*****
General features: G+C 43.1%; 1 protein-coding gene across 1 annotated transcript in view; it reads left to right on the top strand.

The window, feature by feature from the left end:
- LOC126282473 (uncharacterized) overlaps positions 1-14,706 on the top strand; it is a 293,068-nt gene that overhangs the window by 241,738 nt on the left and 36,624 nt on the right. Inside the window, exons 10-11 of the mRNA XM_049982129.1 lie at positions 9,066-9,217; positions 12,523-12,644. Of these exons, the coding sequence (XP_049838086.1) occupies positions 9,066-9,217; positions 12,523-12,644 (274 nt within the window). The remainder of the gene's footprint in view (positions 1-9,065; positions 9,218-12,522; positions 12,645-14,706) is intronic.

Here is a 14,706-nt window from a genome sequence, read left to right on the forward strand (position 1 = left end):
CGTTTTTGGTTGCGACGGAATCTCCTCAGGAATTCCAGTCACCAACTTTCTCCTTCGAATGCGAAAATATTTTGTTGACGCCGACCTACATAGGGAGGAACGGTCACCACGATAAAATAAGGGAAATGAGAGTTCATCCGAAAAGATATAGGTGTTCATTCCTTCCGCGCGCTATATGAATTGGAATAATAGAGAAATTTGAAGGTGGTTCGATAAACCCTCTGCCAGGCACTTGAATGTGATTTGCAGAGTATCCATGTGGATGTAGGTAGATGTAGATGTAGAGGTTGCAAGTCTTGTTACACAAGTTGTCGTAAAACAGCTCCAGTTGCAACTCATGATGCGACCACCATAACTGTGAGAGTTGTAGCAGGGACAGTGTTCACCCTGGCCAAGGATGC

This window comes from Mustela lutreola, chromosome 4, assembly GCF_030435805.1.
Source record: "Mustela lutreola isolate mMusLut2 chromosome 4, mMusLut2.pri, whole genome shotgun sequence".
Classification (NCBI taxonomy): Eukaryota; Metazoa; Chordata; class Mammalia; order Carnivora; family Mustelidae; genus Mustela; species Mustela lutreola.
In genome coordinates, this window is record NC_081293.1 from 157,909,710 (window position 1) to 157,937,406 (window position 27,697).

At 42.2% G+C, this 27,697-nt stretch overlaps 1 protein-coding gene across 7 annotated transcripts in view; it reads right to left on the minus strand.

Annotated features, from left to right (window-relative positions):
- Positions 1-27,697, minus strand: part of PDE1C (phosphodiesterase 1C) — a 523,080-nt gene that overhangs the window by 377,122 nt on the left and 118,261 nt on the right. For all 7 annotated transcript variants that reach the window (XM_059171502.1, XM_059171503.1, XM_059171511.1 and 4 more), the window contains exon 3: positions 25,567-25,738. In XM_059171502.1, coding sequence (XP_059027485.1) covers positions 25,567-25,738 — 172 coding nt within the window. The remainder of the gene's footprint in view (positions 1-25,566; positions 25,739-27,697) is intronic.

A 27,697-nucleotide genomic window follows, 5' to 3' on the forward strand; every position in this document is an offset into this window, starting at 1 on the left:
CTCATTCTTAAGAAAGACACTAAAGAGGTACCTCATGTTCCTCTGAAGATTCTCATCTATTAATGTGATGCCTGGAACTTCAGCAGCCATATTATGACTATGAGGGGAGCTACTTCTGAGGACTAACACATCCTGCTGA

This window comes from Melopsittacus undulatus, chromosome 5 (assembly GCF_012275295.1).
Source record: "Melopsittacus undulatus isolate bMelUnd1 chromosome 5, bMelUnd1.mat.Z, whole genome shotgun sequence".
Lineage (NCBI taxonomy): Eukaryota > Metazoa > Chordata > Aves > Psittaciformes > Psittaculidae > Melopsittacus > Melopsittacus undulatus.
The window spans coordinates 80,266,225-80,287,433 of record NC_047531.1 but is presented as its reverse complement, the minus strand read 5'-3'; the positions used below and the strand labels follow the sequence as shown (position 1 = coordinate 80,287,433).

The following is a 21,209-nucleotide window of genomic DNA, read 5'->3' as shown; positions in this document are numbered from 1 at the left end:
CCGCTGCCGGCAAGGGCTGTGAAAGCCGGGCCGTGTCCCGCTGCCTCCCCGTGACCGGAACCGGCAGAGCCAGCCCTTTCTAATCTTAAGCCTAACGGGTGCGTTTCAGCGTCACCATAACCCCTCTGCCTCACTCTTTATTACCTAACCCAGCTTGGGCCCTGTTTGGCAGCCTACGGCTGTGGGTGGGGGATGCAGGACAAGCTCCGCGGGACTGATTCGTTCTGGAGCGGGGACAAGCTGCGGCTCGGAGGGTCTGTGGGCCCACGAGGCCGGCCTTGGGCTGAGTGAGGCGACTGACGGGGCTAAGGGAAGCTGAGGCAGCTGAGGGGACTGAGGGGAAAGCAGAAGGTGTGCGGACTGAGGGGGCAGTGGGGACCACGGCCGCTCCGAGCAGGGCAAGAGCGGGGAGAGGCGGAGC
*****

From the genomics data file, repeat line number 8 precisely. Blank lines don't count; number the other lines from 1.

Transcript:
Classification (NCBI taxonomy): Eukaryota; Metazoa; Chordata; class Mammalia; order Carnivora; family Mustelidae; genus Mustela; species Mustela lutreola.